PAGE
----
Manufacturing time and cost create two of the biggest challenges to making cell therapies available to more patients. Scientists at San Diego-based Artiva Biotherapeutics hope to change that with cancer and autoimmune therapies based on natural killer (NK) cells from donors—allogeneic—that are not genetically modified.

Antibodies can connect natural killer (NK) cells with their target, inducing them to attack and kill the targeted cell. Killing cancer cells or the immune system’s B cells can be used to fight cancer or autoimmune diseases, respectively. “Even without engineering NK cells, we can leverage antibodies for targeting and for enhancing the activity of those antibodies and improve their ability to kill cancer cells or B cells,” says Fred Aslan, MD, Artiva’s president and CEO. “Plus, there has been a lot of data showing that allogeneic NK cells don’t generate graft-versus-host disease as compared to T cells.”

Cytokine release syndrome

In addition, NK cells have not been seen to trigger serious cytokine release syndrome, which can be caused by therapies based on T cells. Last, using natural NK cells avoids any concerns that might arise from engineered ones.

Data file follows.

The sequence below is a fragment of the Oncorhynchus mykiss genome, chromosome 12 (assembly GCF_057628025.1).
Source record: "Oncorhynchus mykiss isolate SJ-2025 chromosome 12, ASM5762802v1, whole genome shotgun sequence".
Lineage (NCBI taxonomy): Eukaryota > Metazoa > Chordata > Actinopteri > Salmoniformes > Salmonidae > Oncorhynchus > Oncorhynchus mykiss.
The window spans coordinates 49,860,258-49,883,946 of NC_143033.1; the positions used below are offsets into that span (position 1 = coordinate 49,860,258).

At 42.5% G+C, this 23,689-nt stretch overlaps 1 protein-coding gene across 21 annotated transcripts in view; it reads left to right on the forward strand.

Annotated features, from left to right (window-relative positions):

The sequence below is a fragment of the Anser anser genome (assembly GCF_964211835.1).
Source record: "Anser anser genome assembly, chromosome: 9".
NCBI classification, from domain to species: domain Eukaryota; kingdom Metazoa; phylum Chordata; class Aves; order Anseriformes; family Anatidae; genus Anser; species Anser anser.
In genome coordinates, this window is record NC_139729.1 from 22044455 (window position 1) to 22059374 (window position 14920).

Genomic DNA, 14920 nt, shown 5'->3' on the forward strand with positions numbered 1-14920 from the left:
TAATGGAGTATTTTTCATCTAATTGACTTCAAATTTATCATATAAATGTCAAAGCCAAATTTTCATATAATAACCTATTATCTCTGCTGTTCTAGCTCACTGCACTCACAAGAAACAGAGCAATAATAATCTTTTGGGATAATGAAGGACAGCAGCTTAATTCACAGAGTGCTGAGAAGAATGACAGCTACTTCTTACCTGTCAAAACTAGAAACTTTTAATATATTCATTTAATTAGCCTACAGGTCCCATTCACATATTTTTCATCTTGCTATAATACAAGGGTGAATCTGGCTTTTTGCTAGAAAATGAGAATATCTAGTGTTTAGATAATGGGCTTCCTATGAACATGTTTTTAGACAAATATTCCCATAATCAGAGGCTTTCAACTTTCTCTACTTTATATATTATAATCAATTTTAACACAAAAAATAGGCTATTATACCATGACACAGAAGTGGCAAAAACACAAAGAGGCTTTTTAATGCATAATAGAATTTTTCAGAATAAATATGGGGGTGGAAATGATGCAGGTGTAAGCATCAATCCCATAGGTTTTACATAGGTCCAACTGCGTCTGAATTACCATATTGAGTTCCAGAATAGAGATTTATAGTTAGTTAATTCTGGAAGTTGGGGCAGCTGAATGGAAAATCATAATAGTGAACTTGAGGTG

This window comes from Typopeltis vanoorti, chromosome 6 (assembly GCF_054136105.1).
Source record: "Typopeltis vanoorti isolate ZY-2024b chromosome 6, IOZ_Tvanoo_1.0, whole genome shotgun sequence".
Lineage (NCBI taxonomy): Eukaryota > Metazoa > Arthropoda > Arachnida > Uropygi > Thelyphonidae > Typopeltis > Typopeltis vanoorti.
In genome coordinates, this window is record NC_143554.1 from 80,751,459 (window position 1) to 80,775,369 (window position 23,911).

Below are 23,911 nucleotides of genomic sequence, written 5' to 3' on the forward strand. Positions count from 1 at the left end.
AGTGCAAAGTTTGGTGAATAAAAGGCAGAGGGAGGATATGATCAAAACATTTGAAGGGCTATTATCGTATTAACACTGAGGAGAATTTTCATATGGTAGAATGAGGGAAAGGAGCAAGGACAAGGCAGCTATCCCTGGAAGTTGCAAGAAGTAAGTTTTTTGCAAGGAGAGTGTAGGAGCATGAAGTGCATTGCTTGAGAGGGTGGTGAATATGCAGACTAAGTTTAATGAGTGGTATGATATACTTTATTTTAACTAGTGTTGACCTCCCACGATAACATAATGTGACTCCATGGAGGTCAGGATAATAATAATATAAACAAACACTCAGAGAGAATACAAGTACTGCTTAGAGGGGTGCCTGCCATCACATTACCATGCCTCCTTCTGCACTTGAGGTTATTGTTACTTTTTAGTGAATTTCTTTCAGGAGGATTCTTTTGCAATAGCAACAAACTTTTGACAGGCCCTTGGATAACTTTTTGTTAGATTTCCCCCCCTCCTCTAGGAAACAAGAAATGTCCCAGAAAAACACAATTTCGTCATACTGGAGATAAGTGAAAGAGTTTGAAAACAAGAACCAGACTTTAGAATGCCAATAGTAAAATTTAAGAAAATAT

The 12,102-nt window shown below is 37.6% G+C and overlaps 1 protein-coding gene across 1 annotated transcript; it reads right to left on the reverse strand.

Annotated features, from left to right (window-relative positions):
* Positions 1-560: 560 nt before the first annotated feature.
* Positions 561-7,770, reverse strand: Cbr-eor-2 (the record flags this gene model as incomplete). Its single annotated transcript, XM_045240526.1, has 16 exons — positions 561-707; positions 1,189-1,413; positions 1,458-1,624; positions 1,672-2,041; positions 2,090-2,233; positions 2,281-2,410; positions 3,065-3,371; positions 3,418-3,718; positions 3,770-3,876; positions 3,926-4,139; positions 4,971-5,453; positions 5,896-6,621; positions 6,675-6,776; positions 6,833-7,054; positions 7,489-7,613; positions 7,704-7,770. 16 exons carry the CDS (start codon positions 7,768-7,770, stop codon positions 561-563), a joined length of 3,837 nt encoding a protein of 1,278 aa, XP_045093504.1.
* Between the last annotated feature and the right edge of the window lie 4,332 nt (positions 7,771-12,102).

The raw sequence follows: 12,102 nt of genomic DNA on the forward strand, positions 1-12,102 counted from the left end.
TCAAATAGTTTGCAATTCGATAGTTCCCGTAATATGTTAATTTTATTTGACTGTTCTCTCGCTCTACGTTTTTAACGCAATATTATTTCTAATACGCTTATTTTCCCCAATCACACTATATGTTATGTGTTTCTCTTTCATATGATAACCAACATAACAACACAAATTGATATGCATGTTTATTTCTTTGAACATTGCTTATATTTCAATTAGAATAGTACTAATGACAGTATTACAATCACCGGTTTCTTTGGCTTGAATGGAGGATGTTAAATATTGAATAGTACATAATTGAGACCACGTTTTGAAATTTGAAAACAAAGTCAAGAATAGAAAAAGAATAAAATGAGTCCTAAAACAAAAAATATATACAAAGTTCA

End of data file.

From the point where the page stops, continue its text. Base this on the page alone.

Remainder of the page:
Rather than starting with an idea and worrying about how to make a product later, Aslan says, “One thing that set us apart from everyone else is that our approach has been what we call manufacturing first.” To accomplish that, Artiva uses a process that was developed by GC Cell in South Korea.

From one umbilical-cord unit, Artiva makes thousands of vials of cryo-preserved NK cells. “In each one of those vials, there’s a billion NK cells,” Aslan says. “So, from one umbilical-cord unit, we can make trillions of cells.” That’s crucial because NK cells don’t persist and don’t expand like T cells. So, NK-based therapies need a large number of cells, and patients need multiple doses, where each can contain billions of cells.

Given that the NK cells are not engineered, Artiva selects umbilical cord units that contain cells with the desired genetic variants. In brief, these variants create NK cells that are better at fighting cancer or autoimmune diseases.

Although Artiva is still in early clinical phases of developing off-the-shelf treatments based on NK cells, Aslan is already thinking ahead. “Part of our innovation going forward is making sure that our manufacturing processes are using the most scalable reagents, and we’re using a very closed process to minimize any variability,” he says. “We’re working with different components of the manufacturing process to see if we can further increase our yield.”

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